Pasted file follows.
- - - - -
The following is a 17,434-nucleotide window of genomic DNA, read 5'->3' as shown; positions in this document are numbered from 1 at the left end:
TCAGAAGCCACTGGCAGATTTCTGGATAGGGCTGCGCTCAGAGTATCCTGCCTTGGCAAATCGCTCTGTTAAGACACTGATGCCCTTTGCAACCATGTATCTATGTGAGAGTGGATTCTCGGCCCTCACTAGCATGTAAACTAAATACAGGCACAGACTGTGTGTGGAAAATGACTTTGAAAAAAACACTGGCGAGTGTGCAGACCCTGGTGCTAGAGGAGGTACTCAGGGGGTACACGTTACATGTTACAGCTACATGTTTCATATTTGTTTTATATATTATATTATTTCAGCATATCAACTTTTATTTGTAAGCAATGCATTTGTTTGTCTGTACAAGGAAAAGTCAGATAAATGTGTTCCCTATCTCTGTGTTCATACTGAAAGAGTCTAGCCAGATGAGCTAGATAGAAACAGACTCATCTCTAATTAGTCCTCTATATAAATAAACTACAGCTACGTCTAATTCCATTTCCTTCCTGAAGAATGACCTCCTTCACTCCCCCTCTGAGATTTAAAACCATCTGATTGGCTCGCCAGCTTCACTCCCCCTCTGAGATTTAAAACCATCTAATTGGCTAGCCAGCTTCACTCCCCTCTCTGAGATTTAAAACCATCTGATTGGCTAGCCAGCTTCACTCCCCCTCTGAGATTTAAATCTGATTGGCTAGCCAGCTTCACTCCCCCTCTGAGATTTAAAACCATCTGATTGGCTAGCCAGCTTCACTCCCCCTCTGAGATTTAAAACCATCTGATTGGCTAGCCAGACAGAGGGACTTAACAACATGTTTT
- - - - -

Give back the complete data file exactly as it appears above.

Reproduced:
The following is a 17,434-nucleotide window of genomic DNA, read 5'->3' as shown; positions in this document are numbered from 1 at the left end:
TCAGAAGCCACTGGCAGATTTCTGGATAGGGCTGCGCTCAGAGTATCCTGCCTTGGCAAATCGCTCTGTTAAGACACTGATGCCCTTTGCAACCATGTATCTATGTGAGAGTGGATTCTCGGCCCTCACTAGCATGTAAACTAAATACAGGCACAGACTGTGTGTGGAAAATGACTTTGAAAAAAACACTGGCGAGTGTGCAGACCCTGGTGCTAGAGGAGGTACTCAGGGGGTACACGTTACATGTTACAGCTACATGTTTCATATTTGTTTTATATATTATATTATTTCAGCATATCAACTTTTATTTGTAAGCAATGCATTTGTTTGTCTGTACAAGGAAAAGTCAGATAAATGTGTTCCCTATCTCTGTGTTCATACTGAAAGAGTCTAGCCAGATGAGCTAGATAGAAACAGACTCATCTCTAATTAGTCCTCTATATAAATAAACTACAGCTACGTCTAATTCCATTTCCTTCCTGAAGAATGACCTCCTTCACTCCCCCTCTGAGATTTAAAACCATCTGATTGGCTCGCCAGCTTCACTCCCCCTCTGAGATTTAAAACCATCTAATTGGCTAGCCAGCTTCACTCCCCTCTCTGAGATTTAAAACCATCTGATTGGCTAGCCAGCTTCACTCCCCCTCTGAGATTTAAATCTGATTGGCTAGCCAGCTTCACTCCCCCTCTGAGATTTAAAACCATCTGATTGGCTAGCCAGCTTCACTCCCCCTCTGAGATTTAAAACCATCTGATTGGCTAGCCAGACAGAGGGACTTAACAACATGTTTT